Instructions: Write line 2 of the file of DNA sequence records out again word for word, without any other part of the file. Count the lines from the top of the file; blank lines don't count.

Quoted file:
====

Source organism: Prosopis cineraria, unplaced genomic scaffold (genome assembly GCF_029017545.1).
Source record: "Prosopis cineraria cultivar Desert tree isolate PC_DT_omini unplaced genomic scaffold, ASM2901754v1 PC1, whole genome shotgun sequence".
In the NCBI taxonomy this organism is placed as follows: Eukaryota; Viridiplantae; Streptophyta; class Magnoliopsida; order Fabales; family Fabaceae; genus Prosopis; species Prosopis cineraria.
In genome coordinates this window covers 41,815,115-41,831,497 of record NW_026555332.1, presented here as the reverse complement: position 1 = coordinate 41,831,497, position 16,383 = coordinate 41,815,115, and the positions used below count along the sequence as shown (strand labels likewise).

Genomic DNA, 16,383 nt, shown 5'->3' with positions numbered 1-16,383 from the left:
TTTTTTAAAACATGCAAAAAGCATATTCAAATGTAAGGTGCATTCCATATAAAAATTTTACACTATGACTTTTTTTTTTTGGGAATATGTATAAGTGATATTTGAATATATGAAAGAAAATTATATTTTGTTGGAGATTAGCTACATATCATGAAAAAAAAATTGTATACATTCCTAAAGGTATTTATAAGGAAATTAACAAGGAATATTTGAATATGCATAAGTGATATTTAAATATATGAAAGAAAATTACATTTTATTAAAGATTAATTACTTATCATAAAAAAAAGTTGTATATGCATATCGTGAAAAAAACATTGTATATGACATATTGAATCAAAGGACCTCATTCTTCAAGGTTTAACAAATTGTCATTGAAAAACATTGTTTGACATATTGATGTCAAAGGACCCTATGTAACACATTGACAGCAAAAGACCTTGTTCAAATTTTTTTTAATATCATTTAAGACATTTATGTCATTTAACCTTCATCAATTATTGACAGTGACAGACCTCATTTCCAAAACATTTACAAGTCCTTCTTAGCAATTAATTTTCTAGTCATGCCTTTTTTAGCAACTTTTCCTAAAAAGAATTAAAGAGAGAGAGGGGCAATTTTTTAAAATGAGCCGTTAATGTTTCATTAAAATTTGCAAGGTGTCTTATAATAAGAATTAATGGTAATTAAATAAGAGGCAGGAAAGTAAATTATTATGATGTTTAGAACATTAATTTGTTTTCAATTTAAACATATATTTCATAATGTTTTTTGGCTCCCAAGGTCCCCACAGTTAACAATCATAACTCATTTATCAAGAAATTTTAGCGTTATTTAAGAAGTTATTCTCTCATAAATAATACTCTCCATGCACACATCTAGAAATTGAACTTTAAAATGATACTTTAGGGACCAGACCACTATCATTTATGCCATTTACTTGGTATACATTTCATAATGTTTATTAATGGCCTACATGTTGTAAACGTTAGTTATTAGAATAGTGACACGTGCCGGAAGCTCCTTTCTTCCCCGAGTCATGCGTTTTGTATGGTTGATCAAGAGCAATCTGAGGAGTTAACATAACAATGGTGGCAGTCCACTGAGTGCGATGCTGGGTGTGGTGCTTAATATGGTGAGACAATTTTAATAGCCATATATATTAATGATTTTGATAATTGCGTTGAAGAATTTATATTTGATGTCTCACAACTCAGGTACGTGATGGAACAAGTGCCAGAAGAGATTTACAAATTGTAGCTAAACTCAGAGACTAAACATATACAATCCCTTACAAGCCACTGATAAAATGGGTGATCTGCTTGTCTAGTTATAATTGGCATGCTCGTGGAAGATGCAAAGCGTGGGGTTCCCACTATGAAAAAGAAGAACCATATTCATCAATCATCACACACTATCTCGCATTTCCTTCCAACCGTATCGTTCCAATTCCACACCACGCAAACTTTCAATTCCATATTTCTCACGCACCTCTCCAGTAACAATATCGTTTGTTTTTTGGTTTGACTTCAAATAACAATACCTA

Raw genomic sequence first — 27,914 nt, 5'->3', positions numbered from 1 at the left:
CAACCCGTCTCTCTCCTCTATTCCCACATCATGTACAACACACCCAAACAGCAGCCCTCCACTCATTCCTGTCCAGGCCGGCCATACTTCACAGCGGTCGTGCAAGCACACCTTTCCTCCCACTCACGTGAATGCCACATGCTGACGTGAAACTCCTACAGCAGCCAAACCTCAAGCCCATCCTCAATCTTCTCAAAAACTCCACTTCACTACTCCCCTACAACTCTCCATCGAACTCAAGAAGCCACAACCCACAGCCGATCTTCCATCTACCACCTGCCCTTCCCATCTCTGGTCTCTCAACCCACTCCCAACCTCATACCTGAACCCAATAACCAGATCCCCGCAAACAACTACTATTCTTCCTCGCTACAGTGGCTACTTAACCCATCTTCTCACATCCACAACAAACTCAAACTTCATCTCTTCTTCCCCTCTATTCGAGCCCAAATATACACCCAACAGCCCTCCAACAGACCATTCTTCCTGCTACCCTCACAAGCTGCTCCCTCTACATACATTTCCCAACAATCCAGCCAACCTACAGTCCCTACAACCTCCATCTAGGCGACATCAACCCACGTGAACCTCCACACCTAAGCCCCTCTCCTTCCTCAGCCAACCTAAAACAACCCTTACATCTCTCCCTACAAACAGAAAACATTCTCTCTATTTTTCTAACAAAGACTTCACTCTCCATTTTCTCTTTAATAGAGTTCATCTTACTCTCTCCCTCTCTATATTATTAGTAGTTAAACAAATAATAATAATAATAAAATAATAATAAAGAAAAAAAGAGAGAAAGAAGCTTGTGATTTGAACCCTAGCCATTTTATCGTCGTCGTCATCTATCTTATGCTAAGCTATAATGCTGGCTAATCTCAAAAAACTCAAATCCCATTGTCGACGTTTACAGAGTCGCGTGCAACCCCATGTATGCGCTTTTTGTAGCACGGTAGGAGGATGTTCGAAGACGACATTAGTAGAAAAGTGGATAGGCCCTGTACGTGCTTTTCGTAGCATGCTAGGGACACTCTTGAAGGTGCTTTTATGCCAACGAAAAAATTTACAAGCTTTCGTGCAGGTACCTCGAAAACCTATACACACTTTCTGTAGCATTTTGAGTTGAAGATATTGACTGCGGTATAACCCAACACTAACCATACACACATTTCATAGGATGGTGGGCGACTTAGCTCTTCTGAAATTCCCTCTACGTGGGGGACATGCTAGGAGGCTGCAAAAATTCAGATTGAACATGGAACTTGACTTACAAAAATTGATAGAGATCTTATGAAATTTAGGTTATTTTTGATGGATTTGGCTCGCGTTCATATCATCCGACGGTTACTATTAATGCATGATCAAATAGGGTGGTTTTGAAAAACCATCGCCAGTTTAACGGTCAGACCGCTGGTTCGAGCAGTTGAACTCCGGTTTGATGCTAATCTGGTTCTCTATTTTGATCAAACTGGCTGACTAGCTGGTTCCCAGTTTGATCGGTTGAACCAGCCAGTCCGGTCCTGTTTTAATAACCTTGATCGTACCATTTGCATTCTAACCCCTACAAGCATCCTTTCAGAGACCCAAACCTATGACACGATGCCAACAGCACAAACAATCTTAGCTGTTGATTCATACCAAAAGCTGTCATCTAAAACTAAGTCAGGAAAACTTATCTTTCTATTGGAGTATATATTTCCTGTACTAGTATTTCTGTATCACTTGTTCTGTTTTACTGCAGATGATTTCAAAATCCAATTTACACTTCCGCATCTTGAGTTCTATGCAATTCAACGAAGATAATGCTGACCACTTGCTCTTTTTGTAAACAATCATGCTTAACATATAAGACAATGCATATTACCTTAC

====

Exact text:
Source record: "Prosopis cineraria cultivar Desert tree isolate PC_DT_omini unplaced genomic scaffold, ASM2901754v1 PC1, whole genome shotgun sequence".